off to a good start
While things certainly aren't perfect - we haven't won the lottery and erased our debts, then bought houses in Hawaii, the Muskokas or the south of France - 2008 is definitely off to a great start...
There's lobster in my freezer.
Jeremy put together our BBQ so we finally got to enjoy the steak dinners I've been missing for a year and a half now. (and have had 4 dinners in the last week from the grill)
We've got gift cards from all sorts of fun places (La Senza, The Bay (to get a duvet cover courtesy of my mother-in-law to be), Tim Horton's, The Keg, and M&M Meats), which means shopping for house stuff and food, two of my favourite things to shop for!
I found out the school board here in London will be hiring for supply teachers soon.
There's a fantastic new reality TV show about Miss America on TLC that's hosted by one of my favourite characters from Ugly Betty. AND Clinton & Stacey from "What Not to Wear" are going to be on it telling the pageant hopefuls how to dress! The show looks to be 'so bad it's good', with the girls all living together in one house and being coached on how to be more modern and relatable to the American public. One look at some of these ladies and you can already tell they're going to have a hard time putting down the mascara brushes and hairspray.
But the best thing that's happened so far this year is:
Even if you're not a hockey fan, this is more than worth your time (highlights of the game and the celebration at the end for you non-hockey watchers) - even if it's just to watch them sing our national anthem at the end. Pierre McGuire gets cut off at the end of the video, when he says "I don't care how many times you see and hear that - it never gets old."
So yet again, we've won the gold medal at the World Juniors. This year was very different for Team Canada - a lot of adversity, drama, goalie issues, and an increasingly strong group of opposing teams. The boys who represented our country were part of one of the youngest teams to ever attend this tournament, and only had 2 returning players. The only team to beat us in 4 YEARS (in round robin or elimination rounds) was Team Sweden during the round robin, so when the final game started, we all knew that it wasn't going to be an easy win. And many people doubted that this inexperienced team could pull it off.
But just like every other year, they came out for the gold medal and would settle for nothing less.
I'd like to say that it was a pretty goal that won the gold medal, but I'd be lying. That winning shot was a lot like the rest of this tournament - a lot of hard work, and a little bit of luck. Add the passion for the sport and the desire to make a country proud, and you've got this year's Team Canada.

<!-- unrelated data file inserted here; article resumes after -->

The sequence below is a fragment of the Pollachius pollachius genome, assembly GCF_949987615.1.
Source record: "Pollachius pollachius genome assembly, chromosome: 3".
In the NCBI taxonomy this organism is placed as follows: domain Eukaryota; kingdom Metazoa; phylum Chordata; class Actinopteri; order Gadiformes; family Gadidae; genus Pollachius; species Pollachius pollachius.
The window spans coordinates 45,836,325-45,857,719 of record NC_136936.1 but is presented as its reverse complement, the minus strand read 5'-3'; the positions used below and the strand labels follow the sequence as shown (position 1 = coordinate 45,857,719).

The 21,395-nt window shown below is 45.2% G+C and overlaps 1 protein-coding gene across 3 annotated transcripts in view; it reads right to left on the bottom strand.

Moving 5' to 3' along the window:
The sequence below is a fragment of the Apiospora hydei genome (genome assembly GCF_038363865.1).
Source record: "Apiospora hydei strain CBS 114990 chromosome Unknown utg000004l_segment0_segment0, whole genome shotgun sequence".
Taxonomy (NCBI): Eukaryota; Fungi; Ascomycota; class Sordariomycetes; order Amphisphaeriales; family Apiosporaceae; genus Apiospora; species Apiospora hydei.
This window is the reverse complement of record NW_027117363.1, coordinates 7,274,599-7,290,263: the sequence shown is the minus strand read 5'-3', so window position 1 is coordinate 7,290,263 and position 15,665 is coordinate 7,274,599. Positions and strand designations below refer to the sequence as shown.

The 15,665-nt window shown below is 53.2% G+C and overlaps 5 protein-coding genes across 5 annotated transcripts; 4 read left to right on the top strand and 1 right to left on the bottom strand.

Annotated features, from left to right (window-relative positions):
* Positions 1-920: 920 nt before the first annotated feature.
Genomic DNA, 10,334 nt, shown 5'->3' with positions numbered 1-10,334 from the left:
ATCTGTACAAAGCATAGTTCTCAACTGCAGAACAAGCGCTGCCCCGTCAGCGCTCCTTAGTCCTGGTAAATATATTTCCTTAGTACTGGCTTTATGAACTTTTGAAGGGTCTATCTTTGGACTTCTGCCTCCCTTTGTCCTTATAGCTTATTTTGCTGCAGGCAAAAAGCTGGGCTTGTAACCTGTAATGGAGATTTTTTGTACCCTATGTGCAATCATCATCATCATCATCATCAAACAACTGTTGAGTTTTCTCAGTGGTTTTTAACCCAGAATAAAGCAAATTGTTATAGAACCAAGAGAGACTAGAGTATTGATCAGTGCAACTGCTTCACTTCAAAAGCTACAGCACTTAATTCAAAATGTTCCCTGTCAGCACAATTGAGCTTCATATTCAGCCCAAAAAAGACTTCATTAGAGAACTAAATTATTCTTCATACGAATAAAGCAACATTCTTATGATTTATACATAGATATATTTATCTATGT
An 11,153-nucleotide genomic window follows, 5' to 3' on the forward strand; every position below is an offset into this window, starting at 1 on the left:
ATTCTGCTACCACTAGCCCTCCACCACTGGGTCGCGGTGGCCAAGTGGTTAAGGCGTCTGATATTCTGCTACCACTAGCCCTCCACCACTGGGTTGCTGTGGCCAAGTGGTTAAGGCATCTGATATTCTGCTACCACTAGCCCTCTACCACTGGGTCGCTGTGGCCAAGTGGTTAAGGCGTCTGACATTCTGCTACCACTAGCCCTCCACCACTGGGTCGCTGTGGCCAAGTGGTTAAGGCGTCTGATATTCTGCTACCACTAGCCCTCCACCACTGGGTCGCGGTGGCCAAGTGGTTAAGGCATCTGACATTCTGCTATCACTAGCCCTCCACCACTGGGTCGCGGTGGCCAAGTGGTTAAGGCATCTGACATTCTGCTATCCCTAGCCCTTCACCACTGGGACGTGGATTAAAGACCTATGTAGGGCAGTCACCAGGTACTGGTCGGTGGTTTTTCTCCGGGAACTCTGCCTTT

If you watched the video, you might have noticed the sea of red in the stands. Consider for a minute that the tournament was held in the Czech Republic, and the fact that over 4,000 of the people in the crowd of 7,500 were Canadians - it was pretty damn amazing. The victory celebration took twice as long because the team actually went up into the stands (first time I've ever seen a team do that) to let their fellow Canadians touch the cup and share the celebration. They credited the faithful Canucks who were there for every game, cheering loudly and making sure everybody knew they were there with helping to win the gold medal this year. After Sweden scored their first goal, the cameras panned the crowd, which showed a huge group of dejected Canadians and three Swedish fans (in yellow and blue) jumping up and down and cheering. It didn't take long for the racket of "Go Canada Go!" to start up again - which I'm sure gave our boys the extra jump in their step that was badly needed when overtime began. That group of 4,000 represented thousands more back home, yelling at their TVs and cheering with strangers in bars whenever things went right.
And those thousands of us who saw an ugly goal hit the back of the net in overtime cheered all together from places all over the world. I wonder how many others got a little teary-eyed when they raised our flag yet again...
And so ends my favourite holiday tradition with the singing of O Canada along with a bunch of teenagers who in two short weeks become national heroes. Some will never go further than junior level hockey, while others will be drafted into the NHL, and a small group of players will become team captains, all-star players, and heroes to more than their countrymen. In a few years names like Tavares, Stamkos, Mason, Turris, and Marchand will be listed in professional rosters and little kids will want to grow up to be just like them.
And just like now, when I hear "Sydney Crosby scores the game winner!" or "Dion Phaneuf is a force to be reckoned with!", I'll smile and remember the year they proudly stood on the blue line with their team-mates with gold medals around their necks.
O Canada, we stand on guard for thee